The much lamented separation of management research and management practice stimulates a multitude of debates on rigor and relevance in management since at least 50 years (Bennis and O'Toole, 2005 and Tushman et al., 2007). Researchers warn that a rift between research and practice is “likely to result in irrelevant theory and in untheorized and invalid practice” (Anderson et al., 2001, p. 391). Several studies address the question of how to overcome this “double hurdle” (Pettigrew, 1997 and Pettigrew, 2001) of rigor and relevance in management research. Numerous editorials call for making management research of more interest to practitioners (Bartunek et al., 2006) and several presidents of the Academy of Management insistently postulate breaking up the closed self-referential loops of management research in order to bring more relevance to research (e.g., Bartunek, 2003 and Hambrick, 1994). The relevance gap is a knowledge production and knowledge transfer problem (van de Ven and Johnson, 2006). While some authors regard theory and practice as distinct forms of knowledge that are hard to bridge (Kieser and Nicolai, 2005), others argue that producing relevant knowledge depends on how researchers translate theoretical knowledge into the language of practice (Shapiro et al., 2007) or how to integrate practitioners in the research process (Vermeulen, 2007). Even though literature on collaborative research (see Shani et al., 2008 for an overview) suggests some promising avenues of joint academic-practitioner knowledge production, some academics remain skeptical about the contribution of practice-grounded knowledge to scientific progress or doubt that rigor plays a part in the creation of such knowledge (e.g., Kieser and Leiner, 2009). This skepticism seems to result in endless discussions on the “ifs” of combining rigor and relevance on a conceptual level on the one hand or on a philosophy of science perspective on the other, hindering work on the necessary “hows” in terms of what methods can be used to produce relevant knowledge for both academics and practitioners in a rigorous way. Ironically, academics who provide methods used in academic–practitioner collaborative research projects find themselves being pushed back to “if discussion” to justify their methodological approach (e.g., Hodgkinson and Rousseau, 2009). Consortium benchmarking can be a promising and powerful approach to successful academic–practitioner collaboration since the collaboration produces rigorous knowledge relevant for both groups. The consortium is a body of practitioners and academics who work together to define the research questions and search for answers. The practitioners finance the project and send delegates on benchmarking visits. This practitioner–academic collaboration assures that the questions are relevant to the practitioners, are theoretically sound, and have methodological rigor. A large research team of practitioners as well as academics visits and benchmarks each best-practices firm. They listen to presentations, conduct topical discussions, talk to managers, visit the firms' installations and review internal documents. After each visit, the consortium jointly analyzes the data, discusses emerging concepts and examines relationships between diverse concepts and/or variables. Consortium benchmarking advances traditional multi-case approaches by including practitioners, not only as key informants but as co-researchers. Furthermore, since consortium benchmarking is a team-based approach focusing on best-practices cases, relevant discussions between academics and practitioners, or “meta discourses”, are likely to emerge and flourish. This study contributes to management research in four ways. The study introduces consortium benchmarking, a collective benchmarking approach originally developed by practitioners which has gained most attention in German-speaking countries (this paper offers the first comprehensive introduction to consortium benchmarking in an English language journal); it suggests enhancing this approach by explicitly and systematically including academics in the consortium, turning consortium benchmarking into a method of joint academic–practitioner knowledge creation; demonstrates how consortium benchmarking can enhance traditional multi-case study research and narrow the “practitioner–academic divide” (Brennan and Ankers, 2004); and contributes to the discussion of how to conduct rigorous and relevant research in academic–practitioner collaborations. An example illustrates how a consortium benchmarking project works and can produce, in a rigorous way, findings that are relevant for both academics and practitioners. The first section of the paper describes how management research defines rigor and relevance and discusses the benefits of case study research for producing relevant knowledge, the second section presents four steps in conducting a consortium benchmarking project, and concludes with an illustration and discussion of the application and its contributions to the field.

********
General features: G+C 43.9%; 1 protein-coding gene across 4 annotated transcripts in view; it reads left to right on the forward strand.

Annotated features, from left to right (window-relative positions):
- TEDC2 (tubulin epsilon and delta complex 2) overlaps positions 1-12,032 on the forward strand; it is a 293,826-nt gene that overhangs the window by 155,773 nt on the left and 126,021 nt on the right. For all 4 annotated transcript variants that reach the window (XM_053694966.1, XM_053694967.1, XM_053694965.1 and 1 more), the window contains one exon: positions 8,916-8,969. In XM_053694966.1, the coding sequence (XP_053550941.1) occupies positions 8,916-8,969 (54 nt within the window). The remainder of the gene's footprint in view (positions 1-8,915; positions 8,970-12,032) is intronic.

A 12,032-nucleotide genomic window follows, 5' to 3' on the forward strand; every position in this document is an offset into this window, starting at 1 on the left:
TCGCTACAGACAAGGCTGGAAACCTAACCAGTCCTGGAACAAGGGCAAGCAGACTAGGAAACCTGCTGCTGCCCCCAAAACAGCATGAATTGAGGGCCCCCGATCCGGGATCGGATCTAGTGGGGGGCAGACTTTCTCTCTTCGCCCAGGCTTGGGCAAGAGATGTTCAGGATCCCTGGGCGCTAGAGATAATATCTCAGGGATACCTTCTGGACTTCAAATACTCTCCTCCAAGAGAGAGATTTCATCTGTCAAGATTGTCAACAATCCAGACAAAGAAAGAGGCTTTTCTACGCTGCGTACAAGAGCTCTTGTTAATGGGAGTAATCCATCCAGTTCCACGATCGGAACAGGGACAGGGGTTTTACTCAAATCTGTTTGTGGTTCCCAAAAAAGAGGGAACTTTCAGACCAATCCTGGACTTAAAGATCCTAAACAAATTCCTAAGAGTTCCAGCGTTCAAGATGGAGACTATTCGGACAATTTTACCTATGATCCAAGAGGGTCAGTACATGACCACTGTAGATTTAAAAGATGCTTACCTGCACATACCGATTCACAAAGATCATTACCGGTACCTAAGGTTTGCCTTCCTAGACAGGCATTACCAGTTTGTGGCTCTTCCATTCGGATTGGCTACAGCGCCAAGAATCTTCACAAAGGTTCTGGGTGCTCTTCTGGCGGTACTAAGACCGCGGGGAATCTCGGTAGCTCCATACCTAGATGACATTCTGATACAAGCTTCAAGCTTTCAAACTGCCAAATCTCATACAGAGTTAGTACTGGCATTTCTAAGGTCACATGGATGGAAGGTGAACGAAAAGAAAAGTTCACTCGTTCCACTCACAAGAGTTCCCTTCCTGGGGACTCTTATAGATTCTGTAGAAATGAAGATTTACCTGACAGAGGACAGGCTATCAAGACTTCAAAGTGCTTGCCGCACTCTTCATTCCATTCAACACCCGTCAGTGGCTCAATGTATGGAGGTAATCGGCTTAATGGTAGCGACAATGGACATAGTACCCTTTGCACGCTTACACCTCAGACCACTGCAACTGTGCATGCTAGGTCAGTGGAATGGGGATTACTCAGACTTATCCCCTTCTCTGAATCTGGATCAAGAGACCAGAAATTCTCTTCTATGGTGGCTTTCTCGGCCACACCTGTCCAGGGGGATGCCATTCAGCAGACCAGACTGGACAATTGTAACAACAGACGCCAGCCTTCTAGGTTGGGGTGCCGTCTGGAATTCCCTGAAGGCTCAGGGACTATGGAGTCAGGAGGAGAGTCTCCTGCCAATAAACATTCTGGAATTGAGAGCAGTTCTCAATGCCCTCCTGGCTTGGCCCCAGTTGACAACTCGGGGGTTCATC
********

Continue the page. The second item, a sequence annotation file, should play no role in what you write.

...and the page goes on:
نتیجه گیری انگلیسی
This paper offers the first comprehensive introduction to the collaborative research approach of consortium benchmarking in an English language journal. Moreover, the paper demonstrates the method's suitability to support mode 1.5 knowledge production. Consortium benchmarking adds to management research in four different areas: First, consortium benchmarking emphasizes that relevant research is a collective achievement instead of a solitary exercise of a single researcher (van de Ven, 2007). By including practitioners as co-researchers, consortium benchmarking constructs a space for joint academic–practitioner knowledge creation, thus contributing to solving the knowledge production problem in management research. Furthermore, since academics and practitioners physically come together to discuss emerging findings and their implications, consortium benchmarking also creates a space for knowledge translation, thereby addressing the knowledge transfer problem in management research (van de Ven and Johnson, 2006). Second, consortium benchmarking goes beyond the “big picture research” of solely identifying and describing a best practice. Consortium benchmarking utilizes different tactics to improve the validity and reliability of the research process and findings which contributes to rigorous management research. Using multiple sources of evidence, consortium benchmarking allows analysis of managerial phenomena from different theoretical and empirical perspectives and development of an operational set of measures (Yin, 2003). Using replication logic, cross-case analysis and by addressing anomalies in the data, consortium benchmarking also enhances the internal validity of the theory that emerges. Replications and comparisons allow the building of theories that have the potential for further generalization. Consequently, the theory that emerges is more robust and not limited to the firms participating in the consortium benchmarking process, but can be of interest to a multitude of companies. Third, the paper demonstrates that consortium benchmarking contains at least five facets not or not fully accounted for in “traditional” multi-case research. (a) While “traditional” multi-case research typically refers to practitioners as passive informants in terms of interview partners or subjects under observation, consortium benchmarking includes them as co-researchers. (b) Consortium benchmarking is a team-based research approach. While some research projects use academic teams to collect (Bourgeois and Eisenhardt, 1988) and/or analyze case data (Zott and Huy, 2007), consortium benchmarking builds a collaborative team of academics, practitioners and sometimes consultants that typically stay together during the span of the research project. (c) Even though several authors suggest using triangulation in data collection and data analyses, the authors are not aware of any approach that combines data triangulation, analyst triangulation, perspective triangulation and methodological triangulation. If at all, multi-case studies refer to only one or two different sources of evidence (Reay et al., 2006; Gersick, 1988). However, consortium benchmarking by its very nature allows combining all four types of triangulation in one research project. (d) Consortium benchmarking aims at understanding why companies are best in their respective class and how they work differently from the firms in the consortium, so the sampling naturally refers to best practices. Finally, (e) academics and practitioners working together closely and intensively throughout the research project stimulate meta-discourse between these groups. “Traditional” multi-case research relies either on teams composed exclusively of academics or includes practitioners only in discussion of the consequences of the research (Tushman et al., 2007). Fourth, consortium benchmarking might also provide an avenue to moderate skeptical views on collaborative research, such as Kieser and Leiner's (2009) system theory perspective, according to which academics and practitioners are two separate self-referential social systems that cannot work together but only irritate each other. “Irritating” each other may, however, be a source of progress in collaborative research, providing that the participants channel this irritation into a common output, a reason that the concluding lessons learned workshop is an essential element of a consortium benchmarking project.